When reading, pupils use phonics as their first strategy to tackle unknown words and do so successfully. Many of the pupils who did not initially attain the expected phonics standard are now reading fluently. They inject expression into their reading, which shows that they are understanding what they read.

• My final line of enquiry was about exclusions. The most recent exclusion data for the school (2016/17) showed that the rates of fixed-term and repeat exclusions were above average. Data for the last two years is more positive and in line with national figures.

Leaders only use exclusion as a last resort and for serious incidents of misbehaviour. Leaders follow all legal procedures and ensure that pupils follow a detailed reintegration programme when they return to school. Your records show that the support provided for previously excluded pupils has led to improvements in pupils' behaviour.

Incidents of poor behaviour are very rare. Parents, pupils and staff think behaviour is good. The vast majority of pupils and parents consider that any incidents of bullying are handled effectively.

Your records confirm that these views are well founded. Next steps for the school Leaders and those responsible for governance should ensure that: ? in implementing the wider curriculum, teaching approaches enable pupils to learn the key knowledge and ideas specific to each subject across the wider curriculum, so that they know and remember more as they get older ? the curriculum enables pupils to gain a deeper understanding of fundamental British values and diversity in modern Britain. I am copying this letter to the chair of the governing body, the regional schools commissioner and the director of children's services for Bolton.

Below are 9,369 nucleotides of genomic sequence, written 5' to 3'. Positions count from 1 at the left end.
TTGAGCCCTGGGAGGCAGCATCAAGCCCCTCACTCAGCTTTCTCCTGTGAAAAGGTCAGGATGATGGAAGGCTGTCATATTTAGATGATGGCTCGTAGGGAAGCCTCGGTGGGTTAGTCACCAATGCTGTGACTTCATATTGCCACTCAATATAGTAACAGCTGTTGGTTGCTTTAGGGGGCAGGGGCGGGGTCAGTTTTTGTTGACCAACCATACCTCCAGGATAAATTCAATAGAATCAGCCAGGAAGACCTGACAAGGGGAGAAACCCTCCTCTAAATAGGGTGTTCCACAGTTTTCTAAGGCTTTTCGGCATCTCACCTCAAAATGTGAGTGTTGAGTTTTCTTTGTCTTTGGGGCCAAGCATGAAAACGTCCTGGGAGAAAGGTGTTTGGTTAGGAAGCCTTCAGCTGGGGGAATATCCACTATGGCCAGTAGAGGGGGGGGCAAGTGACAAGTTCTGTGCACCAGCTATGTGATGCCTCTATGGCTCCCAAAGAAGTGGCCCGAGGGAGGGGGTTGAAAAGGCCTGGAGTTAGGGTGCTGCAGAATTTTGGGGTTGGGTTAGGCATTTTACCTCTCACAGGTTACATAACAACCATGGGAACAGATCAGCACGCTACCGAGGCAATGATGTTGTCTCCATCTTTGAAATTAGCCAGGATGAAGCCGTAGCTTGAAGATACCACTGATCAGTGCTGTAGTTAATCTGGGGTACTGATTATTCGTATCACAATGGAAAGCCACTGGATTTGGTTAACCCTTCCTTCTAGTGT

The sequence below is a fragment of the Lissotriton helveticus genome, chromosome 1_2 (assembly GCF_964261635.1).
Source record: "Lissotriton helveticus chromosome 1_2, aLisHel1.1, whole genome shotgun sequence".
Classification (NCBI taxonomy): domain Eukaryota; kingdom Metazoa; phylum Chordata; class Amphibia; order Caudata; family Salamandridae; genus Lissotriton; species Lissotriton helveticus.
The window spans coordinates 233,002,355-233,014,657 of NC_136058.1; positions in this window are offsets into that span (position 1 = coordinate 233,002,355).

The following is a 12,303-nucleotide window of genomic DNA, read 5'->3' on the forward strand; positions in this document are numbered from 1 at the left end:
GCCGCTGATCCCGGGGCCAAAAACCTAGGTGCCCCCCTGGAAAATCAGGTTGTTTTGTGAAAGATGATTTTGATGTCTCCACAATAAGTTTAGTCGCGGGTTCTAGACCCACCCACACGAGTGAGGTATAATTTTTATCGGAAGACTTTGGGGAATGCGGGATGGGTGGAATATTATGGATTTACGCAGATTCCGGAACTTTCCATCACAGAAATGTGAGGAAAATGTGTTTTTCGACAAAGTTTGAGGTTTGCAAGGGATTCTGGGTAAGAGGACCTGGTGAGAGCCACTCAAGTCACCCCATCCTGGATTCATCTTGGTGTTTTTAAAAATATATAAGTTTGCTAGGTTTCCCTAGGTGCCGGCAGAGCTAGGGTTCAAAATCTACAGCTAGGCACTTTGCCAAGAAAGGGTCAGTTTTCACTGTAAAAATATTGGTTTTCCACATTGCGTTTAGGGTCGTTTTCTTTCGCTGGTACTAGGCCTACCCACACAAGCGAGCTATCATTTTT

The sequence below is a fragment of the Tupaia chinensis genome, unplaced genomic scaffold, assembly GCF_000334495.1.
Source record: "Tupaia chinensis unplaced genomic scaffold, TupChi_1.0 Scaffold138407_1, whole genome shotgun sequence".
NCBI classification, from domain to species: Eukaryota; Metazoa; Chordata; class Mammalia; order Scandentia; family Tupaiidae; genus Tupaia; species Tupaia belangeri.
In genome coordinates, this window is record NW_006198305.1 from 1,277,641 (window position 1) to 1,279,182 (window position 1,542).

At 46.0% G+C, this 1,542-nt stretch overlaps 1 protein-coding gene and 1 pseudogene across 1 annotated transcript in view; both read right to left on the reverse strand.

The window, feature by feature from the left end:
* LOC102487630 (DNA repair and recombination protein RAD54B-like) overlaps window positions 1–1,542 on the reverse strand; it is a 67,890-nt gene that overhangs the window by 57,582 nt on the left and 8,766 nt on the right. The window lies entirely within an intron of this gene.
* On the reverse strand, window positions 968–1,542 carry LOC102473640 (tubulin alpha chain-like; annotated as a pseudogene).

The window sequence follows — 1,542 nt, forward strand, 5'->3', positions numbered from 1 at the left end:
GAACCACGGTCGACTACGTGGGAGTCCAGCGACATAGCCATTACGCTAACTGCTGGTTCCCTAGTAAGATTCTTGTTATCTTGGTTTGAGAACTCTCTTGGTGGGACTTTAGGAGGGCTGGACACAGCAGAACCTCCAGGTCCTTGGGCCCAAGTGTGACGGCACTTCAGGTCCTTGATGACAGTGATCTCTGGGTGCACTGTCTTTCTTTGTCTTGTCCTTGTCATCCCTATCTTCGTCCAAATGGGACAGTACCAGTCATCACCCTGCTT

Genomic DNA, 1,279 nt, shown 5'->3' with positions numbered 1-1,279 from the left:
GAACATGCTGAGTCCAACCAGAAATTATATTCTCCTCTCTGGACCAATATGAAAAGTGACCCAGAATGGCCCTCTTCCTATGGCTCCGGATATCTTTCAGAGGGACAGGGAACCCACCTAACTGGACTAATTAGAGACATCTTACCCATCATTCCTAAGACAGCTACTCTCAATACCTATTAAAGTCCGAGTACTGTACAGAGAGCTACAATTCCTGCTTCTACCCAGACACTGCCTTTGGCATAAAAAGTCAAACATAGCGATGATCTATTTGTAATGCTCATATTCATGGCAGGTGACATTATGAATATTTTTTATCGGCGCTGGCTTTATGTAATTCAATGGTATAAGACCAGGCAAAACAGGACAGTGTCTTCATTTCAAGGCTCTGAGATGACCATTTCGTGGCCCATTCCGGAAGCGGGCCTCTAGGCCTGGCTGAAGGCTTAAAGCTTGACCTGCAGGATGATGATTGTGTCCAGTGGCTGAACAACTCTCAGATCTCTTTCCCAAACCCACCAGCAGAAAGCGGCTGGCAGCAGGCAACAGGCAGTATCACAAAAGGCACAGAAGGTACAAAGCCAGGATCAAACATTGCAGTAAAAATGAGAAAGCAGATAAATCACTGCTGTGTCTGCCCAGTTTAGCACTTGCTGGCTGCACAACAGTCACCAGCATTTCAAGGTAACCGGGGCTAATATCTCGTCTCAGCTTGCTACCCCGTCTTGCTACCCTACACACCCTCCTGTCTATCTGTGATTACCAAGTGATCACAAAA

This letter will be published on the Ofsted website. Yours sincerely Margot D'Arcy Ofsted Inspector Information about the inspection I met with you and your deputy headteacher to discuss leaders' evaluations of the school's work and priorities for improvement. You and I visited a sample of lessons in key stages 1 and 2 and in the early years.

I listened to pupils from Year 2 and Year 3 read. I reviewed samples of pupils' writing, and work in a sample of pupils' topic books. I considered information you provided to show how the school educates pupils about diversity and British values.

I analysed a range of school documents, including those relating to safeguarding and behaviour. I met with a group of pupils from key stage 2 and spoke to other pupils informally at lunchtime. I met with four governors and had a telephone conversation with your school improvement partner.

I spoke with parents informally at the start of the school day. I considered 68 responses to Ofsted's online parent survey, Parent View, including 35 written comments. I took account of 19 responses to Ofsted's online staff survey and 31 responses to Ofsted's online pupil survey.